Canadian politics always occurs in response to events in the United States, with some causing bigger ripples than others. Today, virtually everything in Canadian politics overtly exists in the background of Donald Trump’s presidency, as Canadian politicians attempt to determine what lessons his unanticipated rise can teach a country so similar.

Everyone’s a free-trader now

Progressive Canadians once relied on the predictable trope of casually scorning free trade with the United States. Such was the long shadow of conservative Prime Minister Brian Mulroney’s divisive victory in the 1988 general election fought over the Canada-U.S. Free Trade Agreement — the precursor to the North American Free Trade Agreement — which the Canadian left uniformly opposed to what it called a sell-out of national sovereignty.

Trump’s own NAFTA skepticism now seems to have radicalized much of these same people in the opposite direction. Since Trump’s election, Canadian progressives have become born-again free-traders, deeply invested in Prime Minister Justin Trudeau’s ability to salvage the deal his party once strenuously opposed. The notion of using high tariffs as a means of demonstrating left-wing Canadian nationalism now feels too uncomfortably close to Trump’s own use of protectionism to demonstrate his “America First” bona fides. Instead, open trade now signifies open-mindedness.

Progressives’ late conversion to the free-trade cause brings another irony: Partisan contrarianism might now be pushing Mulroney’s successors in a more protectionist direction. Conservative leader Andrew Scheer — who has made pandering to Canada’s protected dairy interests part of his political brand — has taken to attacking Trudeau for having “backed down to Donald Trump” on trade and being insufficiently defensive of Canada’s milk, auto and pharmaceutical sectors.

Entitlement reform is off the table

Trump’s reputation as an “unideological” Republican is overrated, but his success in the 2016 primaries nevertheless helped consolidate a narrative that a conservative politician can safely ignore a lot of right-wing dogma. Trump happily rejected the assumption of the Paul Ryan wing of the GOP that reforming America’s costly, but popular, entitlement programs should be any sort of priority. As Matthew Yglesias recently put it in Vox, Trump “ditched a couple of unpopular GOP positions that were much cherished by party elites, like cutting Medicare benefits, delivered victory, and is beloved by the rank and file for it.”

Trump’s indifference to entitlement reform was treated as strategic genius in some circles — an example of the underrated virtue of running as a “social conservative and fiscal liberal.” In Canada, where debate on pension and health-care reform is even more timid, Trump’s example seems to have dried up any lingering sense that Conservatives have much to gain from embracing such unpleasant topics. Entitlements in both countries may be on a path to insolvency, but let someone else run on that.

Everyone wants to be the anti-Trump

Trudeau’s political brand has obviously enjoyed a bump in the Trump era, as progressive voters, egged on by a sympathetic global press, gain a useful context in which to judge their prime minister. No longer a cheap Obama knock-off, Trudeau has upgraded to “anti-Trump.”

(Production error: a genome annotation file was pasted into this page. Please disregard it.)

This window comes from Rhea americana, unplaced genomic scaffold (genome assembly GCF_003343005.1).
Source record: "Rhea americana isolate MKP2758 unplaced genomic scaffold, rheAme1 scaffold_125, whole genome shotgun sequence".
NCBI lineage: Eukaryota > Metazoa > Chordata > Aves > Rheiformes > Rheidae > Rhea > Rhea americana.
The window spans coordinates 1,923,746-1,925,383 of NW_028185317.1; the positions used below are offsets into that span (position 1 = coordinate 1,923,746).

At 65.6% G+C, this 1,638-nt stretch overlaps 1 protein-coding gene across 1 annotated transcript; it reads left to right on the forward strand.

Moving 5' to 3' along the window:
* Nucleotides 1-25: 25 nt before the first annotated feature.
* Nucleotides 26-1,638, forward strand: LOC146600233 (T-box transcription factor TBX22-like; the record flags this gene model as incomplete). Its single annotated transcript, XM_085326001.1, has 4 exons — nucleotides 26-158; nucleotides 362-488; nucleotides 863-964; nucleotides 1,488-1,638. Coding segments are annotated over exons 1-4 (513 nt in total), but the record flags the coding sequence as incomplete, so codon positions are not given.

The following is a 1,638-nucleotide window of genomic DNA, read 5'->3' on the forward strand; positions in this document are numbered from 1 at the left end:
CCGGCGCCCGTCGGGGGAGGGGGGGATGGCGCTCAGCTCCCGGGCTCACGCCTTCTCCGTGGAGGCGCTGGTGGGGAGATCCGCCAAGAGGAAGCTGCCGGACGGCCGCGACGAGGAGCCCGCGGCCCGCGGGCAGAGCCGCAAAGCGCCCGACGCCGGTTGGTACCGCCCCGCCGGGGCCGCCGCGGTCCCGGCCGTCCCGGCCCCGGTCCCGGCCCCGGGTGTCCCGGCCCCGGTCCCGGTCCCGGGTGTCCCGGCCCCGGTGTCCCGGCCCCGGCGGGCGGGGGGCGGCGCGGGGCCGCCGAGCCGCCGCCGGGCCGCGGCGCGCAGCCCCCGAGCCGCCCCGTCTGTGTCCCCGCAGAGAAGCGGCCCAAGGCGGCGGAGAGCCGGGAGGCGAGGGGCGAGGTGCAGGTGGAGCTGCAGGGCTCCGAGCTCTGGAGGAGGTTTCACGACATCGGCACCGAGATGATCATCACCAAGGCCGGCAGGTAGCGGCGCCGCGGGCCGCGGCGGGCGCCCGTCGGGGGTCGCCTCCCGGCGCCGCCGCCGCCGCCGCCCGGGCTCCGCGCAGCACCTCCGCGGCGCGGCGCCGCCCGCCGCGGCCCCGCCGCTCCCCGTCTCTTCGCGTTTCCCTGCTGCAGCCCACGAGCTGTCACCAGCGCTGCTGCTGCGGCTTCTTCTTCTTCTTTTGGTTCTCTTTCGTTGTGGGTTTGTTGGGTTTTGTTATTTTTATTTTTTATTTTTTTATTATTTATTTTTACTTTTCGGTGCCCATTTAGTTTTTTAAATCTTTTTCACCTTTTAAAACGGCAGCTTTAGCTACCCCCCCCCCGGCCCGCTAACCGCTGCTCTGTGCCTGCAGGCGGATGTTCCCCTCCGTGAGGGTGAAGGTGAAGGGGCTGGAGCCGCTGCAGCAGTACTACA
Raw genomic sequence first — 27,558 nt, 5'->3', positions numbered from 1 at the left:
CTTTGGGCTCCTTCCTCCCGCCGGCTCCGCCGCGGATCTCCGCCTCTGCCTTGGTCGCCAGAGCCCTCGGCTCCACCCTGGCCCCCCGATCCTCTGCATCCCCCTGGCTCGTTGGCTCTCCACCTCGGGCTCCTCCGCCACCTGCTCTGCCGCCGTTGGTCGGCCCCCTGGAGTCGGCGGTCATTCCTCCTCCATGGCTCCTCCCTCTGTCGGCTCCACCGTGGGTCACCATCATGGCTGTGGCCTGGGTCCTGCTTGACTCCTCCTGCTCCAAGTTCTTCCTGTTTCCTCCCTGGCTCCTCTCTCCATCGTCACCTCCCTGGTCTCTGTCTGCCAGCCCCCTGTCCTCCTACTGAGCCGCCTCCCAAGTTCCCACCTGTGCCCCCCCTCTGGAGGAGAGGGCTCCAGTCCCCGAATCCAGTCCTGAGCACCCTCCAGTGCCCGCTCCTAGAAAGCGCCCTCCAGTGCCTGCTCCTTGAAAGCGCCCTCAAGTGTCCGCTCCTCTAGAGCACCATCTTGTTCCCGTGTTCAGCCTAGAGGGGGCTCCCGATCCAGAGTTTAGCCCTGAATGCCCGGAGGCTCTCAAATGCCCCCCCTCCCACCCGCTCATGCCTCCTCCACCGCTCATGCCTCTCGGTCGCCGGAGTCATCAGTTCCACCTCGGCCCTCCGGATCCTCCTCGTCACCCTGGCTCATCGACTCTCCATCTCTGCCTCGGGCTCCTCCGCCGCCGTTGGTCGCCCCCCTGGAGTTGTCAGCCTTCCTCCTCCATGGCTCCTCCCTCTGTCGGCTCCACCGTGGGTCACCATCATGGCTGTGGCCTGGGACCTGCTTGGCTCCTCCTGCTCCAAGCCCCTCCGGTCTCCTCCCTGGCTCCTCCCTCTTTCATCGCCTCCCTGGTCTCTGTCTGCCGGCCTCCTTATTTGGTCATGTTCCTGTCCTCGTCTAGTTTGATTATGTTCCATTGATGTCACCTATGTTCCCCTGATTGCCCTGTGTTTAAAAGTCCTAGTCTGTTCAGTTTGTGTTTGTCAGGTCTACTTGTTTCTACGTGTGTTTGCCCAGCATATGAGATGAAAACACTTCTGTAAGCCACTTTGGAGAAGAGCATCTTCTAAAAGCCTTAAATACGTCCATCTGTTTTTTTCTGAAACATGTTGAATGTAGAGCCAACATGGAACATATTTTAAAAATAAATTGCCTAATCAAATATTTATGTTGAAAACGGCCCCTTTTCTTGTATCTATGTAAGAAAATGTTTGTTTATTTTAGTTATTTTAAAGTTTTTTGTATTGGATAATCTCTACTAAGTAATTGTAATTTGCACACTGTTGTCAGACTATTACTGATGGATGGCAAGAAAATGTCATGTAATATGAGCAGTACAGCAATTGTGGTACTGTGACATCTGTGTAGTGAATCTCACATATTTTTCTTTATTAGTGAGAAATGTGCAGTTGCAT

Scheer, the mild-mannered Tory leader, meanwhile gains an opportunity to demonstrate that his kinder, gentler flavor of conservatism is ultimately a safer bet than Trump’s brash populism. The GOP’s midterm drubbing among suburban voters will certainly be seen as ample evidence in support of the Tory party’s long-standing suburb-centric electoral strategy.

Scheer may also hope to learn something from the precedent of Hillary Clinton: If the 2016 U.S. election is fundamentally understood as a rejection of her as much as an affirmation of Trump, then Scheer has every incentive to make 2019 a similar referendum on his opponent. Like Clinton, Trudeau is regarded by many as a deeply grating, obnoxious figure in a way that clearly transcends his policy positions alone. Polls certainly suggest he’s every bit as polarizing.

The Bernier factor

Trump’s unexpected election validated the idea that party politics is more fluid than it seems and that even the most unorthodox candidates may enjoy better odds than expert opinion assumes. Dismissing any candidate as “unelectable” now feels unjustifiably arrogant.

People’s Party leader Maxime Bernier, who once scorned a fellow politician’s campaign as “karaoke Donald Trump,” now hopes his platform of immigration cuts and opposition to “political correctness” will propel his fringe party to power on a Trump-style populist wave. Like Trump, Bernier has already amassed a loud and devoted online following fluent in memes and trolling and intends to appeal to disillusioned conservatives craving a harsher course correction to their country’s current path.

In pre-Trump times, it’s easy to imagine the press confidently dismissing Bernier’s platform as the sort of thing liberal, multicultural Canada would never tolerate. These days, however, the Canadian media is awash in panic stories about “foreign influence campaigns” and the political power of white-nationalist subcultures. The implication is that in the era of Trump, no electoral outcome should be beyond anyone’s imagination.

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